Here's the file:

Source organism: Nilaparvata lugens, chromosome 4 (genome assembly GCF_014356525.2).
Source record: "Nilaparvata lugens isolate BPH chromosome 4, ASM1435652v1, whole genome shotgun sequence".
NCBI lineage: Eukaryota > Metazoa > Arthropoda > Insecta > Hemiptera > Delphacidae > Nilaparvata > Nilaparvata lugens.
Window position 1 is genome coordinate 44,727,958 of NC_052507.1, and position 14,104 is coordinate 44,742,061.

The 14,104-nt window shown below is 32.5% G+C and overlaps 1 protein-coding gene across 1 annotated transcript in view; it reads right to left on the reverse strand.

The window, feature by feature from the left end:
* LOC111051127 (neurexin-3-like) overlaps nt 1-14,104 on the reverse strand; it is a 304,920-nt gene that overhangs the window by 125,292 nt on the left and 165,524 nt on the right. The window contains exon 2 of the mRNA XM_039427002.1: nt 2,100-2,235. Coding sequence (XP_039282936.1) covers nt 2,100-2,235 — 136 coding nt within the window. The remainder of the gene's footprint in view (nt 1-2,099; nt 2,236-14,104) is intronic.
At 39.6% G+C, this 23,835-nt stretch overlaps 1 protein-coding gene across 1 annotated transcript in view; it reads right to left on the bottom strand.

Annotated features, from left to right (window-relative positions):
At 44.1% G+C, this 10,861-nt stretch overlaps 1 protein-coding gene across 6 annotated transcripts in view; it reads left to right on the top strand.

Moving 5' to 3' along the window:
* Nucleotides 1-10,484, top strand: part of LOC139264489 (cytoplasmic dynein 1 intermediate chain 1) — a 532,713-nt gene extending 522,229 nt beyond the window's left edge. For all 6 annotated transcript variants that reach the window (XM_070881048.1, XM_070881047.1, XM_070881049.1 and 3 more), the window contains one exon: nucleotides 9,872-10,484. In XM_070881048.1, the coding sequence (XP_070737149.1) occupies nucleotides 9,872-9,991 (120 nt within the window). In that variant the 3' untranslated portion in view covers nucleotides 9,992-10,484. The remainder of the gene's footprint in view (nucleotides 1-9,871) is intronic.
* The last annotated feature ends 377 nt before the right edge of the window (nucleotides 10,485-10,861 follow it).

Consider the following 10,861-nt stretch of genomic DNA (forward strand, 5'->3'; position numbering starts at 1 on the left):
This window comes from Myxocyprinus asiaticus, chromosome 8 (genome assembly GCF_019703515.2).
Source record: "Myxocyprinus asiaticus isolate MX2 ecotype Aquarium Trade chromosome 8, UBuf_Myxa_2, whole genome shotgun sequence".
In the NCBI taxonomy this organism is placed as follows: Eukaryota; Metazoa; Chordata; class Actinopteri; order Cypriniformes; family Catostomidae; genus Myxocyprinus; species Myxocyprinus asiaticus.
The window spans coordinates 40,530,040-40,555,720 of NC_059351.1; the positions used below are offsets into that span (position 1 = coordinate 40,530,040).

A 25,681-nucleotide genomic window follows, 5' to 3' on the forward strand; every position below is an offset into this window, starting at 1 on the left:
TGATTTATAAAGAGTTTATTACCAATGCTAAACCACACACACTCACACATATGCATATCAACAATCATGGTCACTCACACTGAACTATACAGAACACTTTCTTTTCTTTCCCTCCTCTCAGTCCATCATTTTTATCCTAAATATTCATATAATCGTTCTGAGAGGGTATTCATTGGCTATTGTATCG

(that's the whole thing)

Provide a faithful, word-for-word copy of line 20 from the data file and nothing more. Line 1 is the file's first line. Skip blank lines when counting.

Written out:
TGATTTATAAAGAGTTTATTACCAATGCTAAACCACACACACTCACACATATGCATATCAACAATCATGGTCACTCACACTGAACTATACAGAACACTTTCTTTTCTTTCCCTCCTCTCAGTCCATCATTTTTATCCTAAATATTCATATAATCGTTCTGAGAGGGTATTCATTGGCTATTGTATCG